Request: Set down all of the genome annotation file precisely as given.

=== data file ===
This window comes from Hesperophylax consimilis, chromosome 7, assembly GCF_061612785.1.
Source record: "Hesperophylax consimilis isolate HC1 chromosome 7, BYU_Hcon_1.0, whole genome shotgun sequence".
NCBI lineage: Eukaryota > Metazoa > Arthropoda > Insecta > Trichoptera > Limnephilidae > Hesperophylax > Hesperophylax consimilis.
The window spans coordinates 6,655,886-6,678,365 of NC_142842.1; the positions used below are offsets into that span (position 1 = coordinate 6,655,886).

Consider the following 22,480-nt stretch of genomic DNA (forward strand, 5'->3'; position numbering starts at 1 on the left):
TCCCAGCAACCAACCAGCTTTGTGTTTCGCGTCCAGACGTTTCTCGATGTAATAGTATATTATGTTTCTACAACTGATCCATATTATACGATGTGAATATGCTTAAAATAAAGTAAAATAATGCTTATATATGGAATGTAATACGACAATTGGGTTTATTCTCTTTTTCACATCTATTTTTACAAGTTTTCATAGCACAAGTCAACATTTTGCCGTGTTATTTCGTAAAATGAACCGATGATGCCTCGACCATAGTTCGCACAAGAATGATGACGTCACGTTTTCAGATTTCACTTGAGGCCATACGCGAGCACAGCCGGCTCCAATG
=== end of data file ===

This window comes from Hesperophylax consimilis, chromosome 7, assembly GCF_061612785.1.
Source record: "Hesperophylax consimilis isolate HC1 chromosome 7, BYU_Hcon_1.0, whole genome shotgun sequence".
NCBI lineage: Eukaryota > Metazoa > Arthropoda > Insecta > Trichoptera > Limnephilidae > Hesperophylax > Hesperophylax consimilis.
The window spans coordinates 6,655,886-6,678,365 of NC_142842.1; the positions used below are offsets into that span (position 1 = coordinate 6,655,886).

Consider the following 22,480-nt stretch of genomic DNA (forward strand, 5'->3'; position numbering starts at 1 on the left):
TCCCAGCAACCAACCAGCTTTGTGTTTCGCGTCCAGACGTTTCTCGATGTAATAGTATATTATGTTTCTACAACTGATCCATATTATACGATGTGAATATGCTTAAAATAAAGTAAAATAATGCTTATATATGGAATGTAATACGACAATTGGGTTTATTCTCTTTTTCACATCTATTTTTACAAGTTTTCATAGCACAAGTCAACATTTTGCCGTGTTATTTCGTAAAATGAACCGATGATGCCTCGACCATAGTTCGCACAAGAATGATGACGTCACGTTTTCAGATTTCACTTGAGGCCATACGCGAGCACAGCCGGCTCCAATG